- Historic Sites
“I Kneel Only To God And Woman”
For centuries the world’s envoys kowtowed to China’s proud rulers. Then along came a crusty American with a stubborn pride of his own
December 1961 | Volume 13, Issue 1
It was midsummer, and by the calendar of the Foreign Dogs of the West, the year 1859. Word came to the royal Chinese officials at Peking that an American barbarian chieftain, John E. Ward, was at the coast awaiting arrangements to proceed to the capital. He bore a letter from his Emperor, James Buchanan, addressed to the Divine Son of Heaven, and he was also ready to exchange ratified copies of the Treaty of Tientsin, signed the year before and since approved by his Senate. He desired that the agreement, respecting trade at various ports, be put into effect.
But a barbarian chieftain representing the Country of the Flowery Flag had never before been permitted in Peking, within whose confines was the walled and moated Forbidden City itself, site of the Dragon’s Throne. Therefore, extreme care needed to be taken to impress the barbarian with his country’s inferior status compared with that of the great Empire of China. Was not China the center of the world, the Middle Kingdom? And was not America just a sparsely settled, barbarian state far to the west? Ambitious, to be sure, but if it wished to draw near the center of civilization, its representative had to conduct himself with proper deference toward the Throne and in line with the prescribed rites.
Still, the royal officials reasoned, let the arrangements for Ward’s journey go forward. The occasion could serve to demonstrate anew to the populace their country’s exalted position compared with that of a vassal state. With this worthy object in view, the first thing to be considered was the mode of transporting Ward and his party 125 miles inland to Peking from their ship, the steamer-frigate Powhatan, anchored near Pehtang. It developed that during a stopover in Shanghai, the barbarian had on his own initiative picked up two sedan chairs, one green, the other blue, and had requested sixteen bearers so that he and another leader in his party could travel in style and comfort during the overland part of the trip. But was there not some way to prevail upon him to ride in the rough carts traditionally assigned to tribute-bearing envoys? This would serve to notify the people en route of his country’s lowly status. If he refused, perhaps he would be permitted to ride in the chairs part of the way, but certainly not into Peking itself.
The barbarian’s mode of transportation, however, was of far less importance than the form of the Ta-li, or Great Rite--the ceremony he would be required to perform at his audience with the Emperor. From time immemorial, of course, all who entered the Great Interior to behold the Dragon’s Face were required to kowtow. The entire ceremony consisted of kneeling three times and knocking the forehead on the ground three times at each kneeling. Whether Ward might have reservations about kowtowing was unknown, but if so, perhaps the required number of prostrations could be reduced. This would be a matter for the most careful negotiation.
For his part, the U.S. Minister was anxious to get on with the business at hand. He had been sent out by the President to perform this specific mission, and he had come north from Shanghai at the invitation of two Chinese Imperial Commissioners charged with arranging for the exchange of the ratified treaties. The Chinese also had planned to exchange similar treaties with the British and French, but their envoys had insisted on bringing warships up the Pei-ho River in a show of force and had had to be repulsed by Chinese forts guarding the river mouth. Ward, on the other hand, was willing to come with a small, unarmed party of only twenty men. He was in a hurry, however; stormy seas were expected, and in any event the Powhatan could not remain off the coast indefinitely: its supply of fresh water for the boilers was limited and could not be replenished there.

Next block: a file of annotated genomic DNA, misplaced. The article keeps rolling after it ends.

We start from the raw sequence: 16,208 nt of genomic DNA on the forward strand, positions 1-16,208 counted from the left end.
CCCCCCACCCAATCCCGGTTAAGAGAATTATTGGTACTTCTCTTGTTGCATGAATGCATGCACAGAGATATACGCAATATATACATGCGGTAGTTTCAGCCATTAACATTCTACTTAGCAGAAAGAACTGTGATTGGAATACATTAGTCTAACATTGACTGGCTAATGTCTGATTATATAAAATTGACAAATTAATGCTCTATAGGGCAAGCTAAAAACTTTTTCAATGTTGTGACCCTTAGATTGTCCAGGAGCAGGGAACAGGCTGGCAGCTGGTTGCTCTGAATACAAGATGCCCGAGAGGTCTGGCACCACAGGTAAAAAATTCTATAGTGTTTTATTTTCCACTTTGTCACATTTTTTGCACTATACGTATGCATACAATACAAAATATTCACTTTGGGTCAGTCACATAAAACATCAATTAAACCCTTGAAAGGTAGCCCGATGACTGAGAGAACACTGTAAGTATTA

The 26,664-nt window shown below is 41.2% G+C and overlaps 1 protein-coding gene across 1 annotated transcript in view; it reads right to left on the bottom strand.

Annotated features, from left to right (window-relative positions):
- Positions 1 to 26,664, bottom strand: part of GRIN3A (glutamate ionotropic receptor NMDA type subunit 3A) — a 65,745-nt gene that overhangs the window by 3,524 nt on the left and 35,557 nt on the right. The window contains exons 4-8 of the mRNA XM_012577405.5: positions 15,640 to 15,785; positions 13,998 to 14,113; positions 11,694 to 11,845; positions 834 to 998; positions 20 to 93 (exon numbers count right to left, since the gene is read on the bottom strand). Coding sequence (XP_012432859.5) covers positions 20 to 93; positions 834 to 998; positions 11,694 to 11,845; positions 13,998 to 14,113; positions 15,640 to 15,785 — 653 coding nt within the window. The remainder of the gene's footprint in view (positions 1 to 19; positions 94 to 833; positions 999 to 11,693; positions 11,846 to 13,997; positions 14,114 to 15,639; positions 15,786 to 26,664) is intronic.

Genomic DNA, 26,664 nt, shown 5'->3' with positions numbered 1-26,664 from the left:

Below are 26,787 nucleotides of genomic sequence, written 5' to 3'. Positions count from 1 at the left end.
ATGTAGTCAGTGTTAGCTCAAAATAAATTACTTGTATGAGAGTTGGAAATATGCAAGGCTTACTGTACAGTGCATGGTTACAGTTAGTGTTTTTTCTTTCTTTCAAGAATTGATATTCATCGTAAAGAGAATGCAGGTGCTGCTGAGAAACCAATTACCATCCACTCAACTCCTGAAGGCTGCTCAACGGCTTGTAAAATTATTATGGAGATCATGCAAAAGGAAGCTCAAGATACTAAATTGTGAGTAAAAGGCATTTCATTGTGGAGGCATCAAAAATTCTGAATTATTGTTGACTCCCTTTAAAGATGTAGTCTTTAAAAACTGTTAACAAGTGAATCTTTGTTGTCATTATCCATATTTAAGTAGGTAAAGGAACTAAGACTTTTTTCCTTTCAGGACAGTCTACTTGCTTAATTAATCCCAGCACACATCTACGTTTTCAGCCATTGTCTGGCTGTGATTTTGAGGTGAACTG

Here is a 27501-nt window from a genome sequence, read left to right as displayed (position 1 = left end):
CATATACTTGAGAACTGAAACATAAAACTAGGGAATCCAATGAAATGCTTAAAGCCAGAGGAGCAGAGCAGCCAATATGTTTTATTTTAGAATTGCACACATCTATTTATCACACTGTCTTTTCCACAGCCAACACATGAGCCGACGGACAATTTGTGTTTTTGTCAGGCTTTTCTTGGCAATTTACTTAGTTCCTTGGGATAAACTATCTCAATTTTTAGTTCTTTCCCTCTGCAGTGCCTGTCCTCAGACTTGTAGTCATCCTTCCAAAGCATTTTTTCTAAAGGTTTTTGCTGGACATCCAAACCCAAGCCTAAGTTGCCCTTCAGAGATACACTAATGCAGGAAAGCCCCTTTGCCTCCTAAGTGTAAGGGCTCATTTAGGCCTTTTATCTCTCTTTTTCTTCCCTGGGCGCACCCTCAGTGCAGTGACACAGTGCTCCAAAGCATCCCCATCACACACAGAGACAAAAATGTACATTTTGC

When word finally came from Peking that the party could get under way, Ward was told that bearers for his sedan chairs weren’t available and that, besides, representatives of countries coming to Peking had never ridden in chairs. Ward argued that practically the only emissaries who had been to Peking in recent years were from countries under Chinese sovereignty, while the United States was on equal footing. The Chinese replied that his country was in the same category as Russia, which now had a representative in Peking who always rode in a cart, never in a chair; the rule must apply to Ward too.
Ward didn’t know, of course, that Peking authorities were willing to let him use the chairs as far as the gates of the city, and in his anxiety to get the business over with, he assented to the carts. It was a mistake. In an argument with people who practically invented the status symbol and to whom face meant everything, he had lost the first round.
The carts turned out to be high, unpainted, box-like affairs with no springs or seats and only a couple of cushions to ease the jolts of the rough ride. A little yellow pennant floating over the vehicles identified the group for the curious throngs along the way as “Tribute bearers from the United States.”
Eight days on the dusty road and on junks towed up the river by Chinese laborers, sometimes wading in waist-deep water, brought the party to the Morning Sun Gate at Peking. Hundreds of thousands watched silently as the first American representatives ever to set foot in China’s ancient capital moved through the streets to their assigned quarters, a nineteen-room, one-story house in a residential neighborhood.